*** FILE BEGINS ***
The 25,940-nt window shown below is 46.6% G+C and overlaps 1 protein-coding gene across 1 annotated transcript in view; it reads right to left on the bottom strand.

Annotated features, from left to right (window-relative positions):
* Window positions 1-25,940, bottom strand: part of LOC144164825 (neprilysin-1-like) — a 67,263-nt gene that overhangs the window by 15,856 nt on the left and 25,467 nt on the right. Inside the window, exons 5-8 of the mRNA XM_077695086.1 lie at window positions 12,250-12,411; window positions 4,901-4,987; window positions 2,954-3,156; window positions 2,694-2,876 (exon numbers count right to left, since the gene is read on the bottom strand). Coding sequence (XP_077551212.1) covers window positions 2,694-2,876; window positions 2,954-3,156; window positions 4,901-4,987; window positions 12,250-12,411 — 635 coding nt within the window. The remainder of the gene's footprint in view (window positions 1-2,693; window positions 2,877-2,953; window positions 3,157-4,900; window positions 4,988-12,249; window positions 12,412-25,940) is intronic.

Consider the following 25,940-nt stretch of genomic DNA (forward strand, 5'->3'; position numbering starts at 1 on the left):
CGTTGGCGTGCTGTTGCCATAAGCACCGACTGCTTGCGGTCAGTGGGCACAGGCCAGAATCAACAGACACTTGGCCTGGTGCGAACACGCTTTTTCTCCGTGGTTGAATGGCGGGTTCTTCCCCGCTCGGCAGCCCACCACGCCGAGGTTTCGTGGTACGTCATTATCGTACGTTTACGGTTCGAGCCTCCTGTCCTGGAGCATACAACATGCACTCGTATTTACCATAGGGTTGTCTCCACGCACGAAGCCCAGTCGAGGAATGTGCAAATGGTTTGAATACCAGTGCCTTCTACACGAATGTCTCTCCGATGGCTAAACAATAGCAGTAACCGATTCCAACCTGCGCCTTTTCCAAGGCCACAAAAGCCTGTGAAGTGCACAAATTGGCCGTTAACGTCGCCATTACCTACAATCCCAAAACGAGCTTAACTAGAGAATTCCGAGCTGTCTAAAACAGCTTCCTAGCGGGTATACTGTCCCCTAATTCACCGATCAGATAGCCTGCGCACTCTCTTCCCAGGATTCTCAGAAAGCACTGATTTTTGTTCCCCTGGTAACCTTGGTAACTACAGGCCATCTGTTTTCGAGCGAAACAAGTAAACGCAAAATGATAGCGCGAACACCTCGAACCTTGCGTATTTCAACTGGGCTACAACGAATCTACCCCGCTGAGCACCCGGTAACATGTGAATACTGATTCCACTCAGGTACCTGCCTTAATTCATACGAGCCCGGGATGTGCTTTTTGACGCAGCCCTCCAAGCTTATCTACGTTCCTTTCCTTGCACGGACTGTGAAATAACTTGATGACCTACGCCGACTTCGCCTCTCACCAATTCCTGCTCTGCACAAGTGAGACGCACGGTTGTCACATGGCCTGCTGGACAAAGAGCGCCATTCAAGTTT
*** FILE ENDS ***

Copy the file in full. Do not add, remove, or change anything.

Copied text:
The 25,940-nt window shown below is 46.6% G+C and overlaps 1 protein-coding gene across 1 annotated transcript in view; it reads right to left on the bottom strand.

Annotated features, from left to right (window-relative positions):
* Window positions 1-25,940, bottom strand: part of LOC144164825 (neprilysin-1-like) — a 67,263-nt gene that overhangs the window by 15,856 nt on the left and 25,467 nt on the right. Inside the window, exons 5-8 of the mRNA XM_077695086.1 lie at window positions 12,250-12,411; window positions 4,901-4,987; window positions 2,954-3,156; window positions 2,694-2,876 (exon numbers count right to left, since the gene is read on the bottom strand). Coding sequence (XP_077551212.1) covers window positions 2,694-2,876; window positions 2,954-3,156; window positions 4,901-4,987; window positions 12,250-12,411 — 635 coding nt within the window. The remainder of the gene's footprint in view (window positions 1-2,693; window positions 2,877-2,953; window positions 3,157-4,900; window positions 4,988-12,249; window positions 12,412-25,940) is intronic.

Consider the following 25,940-nt stretch of genomic DNA (forward strand, 5'->3'; position numbering starts at 1 on the left):
CGTTGGCGTGCTGTTGCCATAAGCACCGACTGCTTGCGGTCAGTGGGCACAGGCCAGAATCAACAGACACTTGGCCTGGTGCGAACACGCTTTTTCTCCGTGGTTGAATGGCGGGTTCTTCCCCGCTCGGCAGCCCACCACGCCGAGGTTTCGTGGTACGTCATTATCGTACGTTTACGGTTCGAGCCTCCTGTCCTGGAGCATACAACATGCACTCGTATTTACCATAGGGTTGTCTCCACGCACGAAGCCCAGTCGAGGAATGTGCAAATGGTTTGAATACCAGTGCCTTCTACACGAATGTCTCTCCGATGGCTAAACAATAGCAGTAACCGATTCCAACCTGCGCCTTTTCCAAGGCCACAAAAGCCTGTGAAGTGCACAAATTGGCCGTTAACGTCGCCATTACCTACAATCCCAAAACGAGCTTAACTAGAGAATTCCGAGCTGTCTAAAACAGCTTCCTAGCGGGTATACTGTCCCCTAATTCACCGATCAGATAGCCTGCGCACTCTCTTCCCAGGATTCTCAGAAAGCACTGATTTTTGTTCCCCTGGTAACCTTGGTAACTACAGGCCATCTGTTTTCGAGCGAAACAAGTAAACGCAAAATGATAGCGCGAACACCTCGAACCTTGCGTATTTCAACTGGGCTACAACGAATCTACCCCGCTGAGCACCCGGTAACATGTGAATACTGATTCCACTCAGGTACCTGCCTTAATTCATACGAGCCCGGGATGTGCTTTTTGACGCAGCCCTCCAAGCTTATCTACGTTCCTTTCCTTGCACGGACTGTGAAATAACTTGATGACCTACGCCGACTTCGCCTCTCACCAATTCCTGCTCTGCACAAGTGAGACGCACGGTTGTCACATGGCCTGCTGGACAAAGAGCGCCATTCAAGTTT